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R.O. Duncan, P.A. Sample, R.N. Weinreb, L.M. Zangwill; Retinotopic Organization of Primary Visual Cortex Correlates With Visual Function and Optic Nerve Head Structure in the Diagnostic Innovations in Glaucoma Study (DIGS) . Invest. Ophthalmol. Vis. Sci. 2006;47(13):3987.
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© ARVO (1962-2015); The Authors (2016-present)
To quantify the relationship between visual function, optic nerve head structure, and the retinotopic organization of primary visual cortex in patients with glaucoma.
Six patients from a longitudinal study of glaucoma (DIGS) participated in our study. Patients presented with asymmetric primary open–angle glaucoma. Visual function of both eyes was tested using three types of automated perimetry: standard automated perimetry using the Swedish Interactive Threshold Algorithm (SITA–SAP), short–wavelength automated perimetry (SITA–SWAP), and frequency doubling technology perimetry (FDT 24–2). Measurements of retinal nerve fiber layer (RNFL) thickness were collected using scanning laser polarimetry (GDx VCC), optical coherence tomography (Stratus OCT), and confocal scanning ophthalmoscopy (HRT II). Functional magnetic resonance imaging (fMRI) was used to compare cortical responses to visual stimulation of the glaucomatous vs. fellow eye. Cortical responses were elicited by alternately presenting each eye with a full–field flickering checkerboard pattern. Regions of visual space were computationally projected onto the flattened representation of cortex and defined as regions of interest (ROIs). For the visual functions tests, the difference between the pattern deviation (PD) values for the glaucomatous and fellow eye was computed at 12 test locations within the most damaged visual quadrant. These difference scores were compared to the fMRI amplitude within 12 corresponding ROIs. For the structural tests, fMRI responses for an entire quadrant were compared to the difference in the mean RNFL thickness between eyes for a similar region.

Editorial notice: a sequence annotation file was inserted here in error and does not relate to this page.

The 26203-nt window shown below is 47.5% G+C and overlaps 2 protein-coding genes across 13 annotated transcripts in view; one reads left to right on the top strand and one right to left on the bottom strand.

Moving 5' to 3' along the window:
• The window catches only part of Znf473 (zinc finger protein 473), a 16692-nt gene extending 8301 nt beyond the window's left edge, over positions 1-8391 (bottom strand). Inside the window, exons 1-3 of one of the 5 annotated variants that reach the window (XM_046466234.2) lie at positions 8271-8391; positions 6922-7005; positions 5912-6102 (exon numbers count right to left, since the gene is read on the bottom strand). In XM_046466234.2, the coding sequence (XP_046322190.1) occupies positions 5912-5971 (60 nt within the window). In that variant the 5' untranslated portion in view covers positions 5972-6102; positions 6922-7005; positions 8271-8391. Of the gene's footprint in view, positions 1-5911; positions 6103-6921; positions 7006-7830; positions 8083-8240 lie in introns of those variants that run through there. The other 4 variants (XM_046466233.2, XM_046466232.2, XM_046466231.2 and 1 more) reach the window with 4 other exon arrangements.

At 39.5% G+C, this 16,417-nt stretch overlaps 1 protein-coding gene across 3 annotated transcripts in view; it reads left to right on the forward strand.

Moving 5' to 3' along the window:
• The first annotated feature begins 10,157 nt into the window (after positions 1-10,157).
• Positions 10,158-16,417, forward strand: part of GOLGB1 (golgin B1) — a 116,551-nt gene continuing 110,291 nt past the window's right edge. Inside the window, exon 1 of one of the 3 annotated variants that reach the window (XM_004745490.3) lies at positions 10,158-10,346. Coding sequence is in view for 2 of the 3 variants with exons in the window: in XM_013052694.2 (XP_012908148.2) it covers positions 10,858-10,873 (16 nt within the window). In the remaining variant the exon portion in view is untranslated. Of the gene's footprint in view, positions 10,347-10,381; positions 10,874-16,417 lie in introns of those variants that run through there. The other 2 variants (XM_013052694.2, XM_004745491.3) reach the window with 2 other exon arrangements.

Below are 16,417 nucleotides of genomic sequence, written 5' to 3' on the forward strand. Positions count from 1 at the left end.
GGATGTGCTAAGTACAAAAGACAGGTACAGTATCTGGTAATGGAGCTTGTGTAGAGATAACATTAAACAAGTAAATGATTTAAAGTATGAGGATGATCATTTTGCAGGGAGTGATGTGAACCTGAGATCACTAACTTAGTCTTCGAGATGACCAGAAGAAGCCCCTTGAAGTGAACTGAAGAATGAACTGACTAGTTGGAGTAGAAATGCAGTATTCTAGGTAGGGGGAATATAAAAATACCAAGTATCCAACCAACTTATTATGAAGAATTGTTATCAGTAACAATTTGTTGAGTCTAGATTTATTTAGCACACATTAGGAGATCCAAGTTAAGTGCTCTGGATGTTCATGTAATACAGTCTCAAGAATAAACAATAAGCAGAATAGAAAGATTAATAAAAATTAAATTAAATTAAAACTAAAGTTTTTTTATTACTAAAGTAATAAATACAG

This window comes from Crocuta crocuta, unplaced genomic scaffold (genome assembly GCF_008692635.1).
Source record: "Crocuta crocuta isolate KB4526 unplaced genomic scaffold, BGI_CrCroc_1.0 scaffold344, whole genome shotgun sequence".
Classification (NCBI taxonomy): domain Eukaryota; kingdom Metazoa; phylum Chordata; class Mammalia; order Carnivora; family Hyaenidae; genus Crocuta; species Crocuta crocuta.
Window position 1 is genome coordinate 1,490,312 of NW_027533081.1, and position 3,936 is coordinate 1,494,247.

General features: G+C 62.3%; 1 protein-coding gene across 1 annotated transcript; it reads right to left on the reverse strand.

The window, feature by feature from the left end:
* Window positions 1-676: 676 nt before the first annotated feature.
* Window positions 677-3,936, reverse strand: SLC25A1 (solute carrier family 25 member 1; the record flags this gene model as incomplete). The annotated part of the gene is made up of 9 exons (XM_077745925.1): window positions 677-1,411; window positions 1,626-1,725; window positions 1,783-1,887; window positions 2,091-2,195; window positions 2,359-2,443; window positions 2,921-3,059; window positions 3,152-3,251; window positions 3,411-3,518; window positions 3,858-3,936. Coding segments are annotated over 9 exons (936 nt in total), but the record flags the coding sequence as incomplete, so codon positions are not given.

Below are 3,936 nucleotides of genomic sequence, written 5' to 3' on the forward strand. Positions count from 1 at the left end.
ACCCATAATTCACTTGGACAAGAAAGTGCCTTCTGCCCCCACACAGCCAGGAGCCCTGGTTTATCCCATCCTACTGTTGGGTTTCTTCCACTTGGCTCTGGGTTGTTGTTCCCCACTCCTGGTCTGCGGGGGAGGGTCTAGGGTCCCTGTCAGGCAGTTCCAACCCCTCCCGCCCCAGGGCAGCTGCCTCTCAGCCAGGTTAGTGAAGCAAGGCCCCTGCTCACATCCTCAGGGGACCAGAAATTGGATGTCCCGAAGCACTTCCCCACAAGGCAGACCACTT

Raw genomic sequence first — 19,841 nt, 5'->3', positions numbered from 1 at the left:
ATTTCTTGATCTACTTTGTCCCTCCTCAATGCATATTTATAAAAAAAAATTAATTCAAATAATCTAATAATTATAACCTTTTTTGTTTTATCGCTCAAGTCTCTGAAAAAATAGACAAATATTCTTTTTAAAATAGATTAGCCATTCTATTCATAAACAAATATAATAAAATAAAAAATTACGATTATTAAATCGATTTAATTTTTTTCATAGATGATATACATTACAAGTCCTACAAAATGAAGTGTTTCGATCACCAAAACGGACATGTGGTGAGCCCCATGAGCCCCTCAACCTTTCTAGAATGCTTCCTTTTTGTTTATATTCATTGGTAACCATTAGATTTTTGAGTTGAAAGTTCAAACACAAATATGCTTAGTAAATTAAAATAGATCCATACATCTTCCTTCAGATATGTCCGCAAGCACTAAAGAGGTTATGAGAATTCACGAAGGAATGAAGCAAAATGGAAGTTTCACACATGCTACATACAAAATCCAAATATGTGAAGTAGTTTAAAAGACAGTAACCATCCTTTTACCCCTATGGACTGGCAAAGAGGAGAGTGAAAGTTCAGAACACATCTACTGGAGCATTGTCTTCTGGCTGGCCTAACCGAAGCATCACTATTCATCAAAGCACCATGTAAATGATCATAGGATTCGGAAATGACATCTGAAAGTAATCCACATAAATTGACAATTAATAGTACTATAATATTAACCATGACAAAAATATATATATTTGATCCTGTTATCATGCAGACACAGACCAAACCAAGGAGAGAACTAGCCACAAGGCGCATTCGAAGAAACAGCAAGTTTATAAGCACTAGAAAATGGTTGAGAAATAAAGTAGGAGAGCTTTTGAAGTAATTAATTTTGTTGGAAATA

For all three visual function tests, we observed a correlation between the difference in PD values and the fMRI amplitude within the corresponding cortical ROIs (all p < 0.001). For all three structural tests, we observed a trend between fMRI amplitude and difference in RNFL thickness between eyes. A statistical bootstrapping approach revealed that simultaneously observing the three correlations between the fMRI data and the three structural tests was unlikely (p < 0.0001).
FMRI reliably measures the effects of glaucoma in the cortex, and fMRI may help determine the long–term effects of treatment on post–retinal function.
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